(Australia 29 May 1882–31 Aug 1980)
What is it? Taieri Beach (New Zealand)
- Not on display
- Further information
One reviewer thought that Norman Deck’s landscapes were ‘the very essence of Arcadianism’.1 It is arguable whether his imaginative view of the landscape was Arcadian. Living simply in the Pacific, he would return to Australia and lament the devastation wrought on the environment by ‘progress’. It was this love of the unspoilt and untamed which was the source of his attachment to New Zealand. He had spent six months there as a boy and made extended trips around both islands in 1909, 1911 and 1921, photographing extensively. He thought the photographs he took from McKinnon Pass to Milford Sound were some of his finest. Many of Deck’s non-landscape subjects were depictions of figures on the beach. Although he had painterly models for this work, such as William Margetson’s popular ‘The sea hath its pearls’ 1897 in the collection of the AGNSW, the simplicity with which he handles a potentially contrived subject, the quality of light and his straightforward photographic approach make this one of his most distinctive and memorable images.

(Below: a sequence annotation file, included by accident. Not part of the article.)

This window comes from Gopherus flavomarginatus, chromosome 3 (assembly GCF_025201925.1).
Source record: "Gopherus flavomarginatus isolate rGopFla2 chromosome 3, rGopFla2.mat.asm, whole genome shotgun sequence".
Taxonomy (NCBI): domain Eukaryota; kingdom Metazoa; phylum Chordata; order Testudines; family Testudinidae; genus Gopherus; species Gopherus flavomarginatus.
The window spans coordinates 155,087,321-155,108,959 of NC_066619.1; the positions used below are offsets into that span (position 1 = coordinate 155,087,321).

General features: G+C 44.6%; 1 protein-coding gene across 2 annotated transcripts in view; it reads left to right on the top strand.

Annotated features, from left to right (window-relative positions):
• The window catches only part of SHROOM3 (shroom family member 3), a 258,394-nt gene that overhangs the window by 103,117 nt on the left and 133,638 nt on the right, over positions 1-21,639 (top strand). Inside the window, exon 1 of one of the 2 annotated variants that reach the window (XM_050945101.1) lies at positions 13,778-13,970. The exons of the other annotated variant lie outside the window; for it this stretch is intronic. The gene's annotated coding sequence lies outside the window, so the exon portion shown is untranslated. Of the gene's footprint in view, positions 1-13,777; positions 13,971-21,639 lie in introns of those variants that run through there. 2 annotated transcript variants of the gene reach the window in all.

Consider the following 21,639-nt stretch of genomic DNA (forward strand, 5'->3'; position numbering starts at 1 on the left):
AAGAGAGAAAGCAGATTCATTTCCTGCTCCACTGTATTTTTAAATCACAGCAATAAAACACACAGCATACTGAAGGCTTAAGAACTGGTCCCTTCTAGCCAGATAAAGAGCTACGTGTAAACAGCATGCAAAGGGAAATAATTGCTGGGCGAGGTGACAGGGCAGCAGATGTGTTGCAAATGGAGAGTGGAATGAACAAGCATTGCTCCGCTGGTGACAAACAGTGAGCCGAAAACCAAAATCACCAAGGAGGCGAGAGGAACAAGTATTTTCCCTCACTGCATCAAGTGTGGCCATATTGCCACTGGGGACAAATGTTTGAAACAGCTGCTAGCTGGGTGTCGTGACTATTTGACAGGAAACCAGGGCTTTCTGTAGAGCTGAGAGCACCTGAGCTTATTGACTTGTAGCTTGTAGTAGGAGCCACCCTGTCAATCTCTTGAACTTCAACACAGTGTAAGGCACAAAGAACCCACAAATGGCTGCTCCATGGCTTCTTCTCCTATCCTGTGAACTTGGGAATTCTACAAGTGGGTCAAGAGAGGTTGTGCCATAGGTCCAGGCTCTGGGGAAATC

1. 1911, ‘Photographic Society of NSW exhibition: a critical survey’, Harrington’s Photographic Journal, 22 May p 141
© Art Gallery of New South Wales Photography Collection Handbook, 2007
- gelatin silver photograph
- 29.4 x 22.7cm image/sheet; 40.4 x 30.9cm board
- Signature & date
- Not signed. Dated l.l. board, pencil and c. verso board, ink "...1909".
- Gift of the artist 1977
- Accession number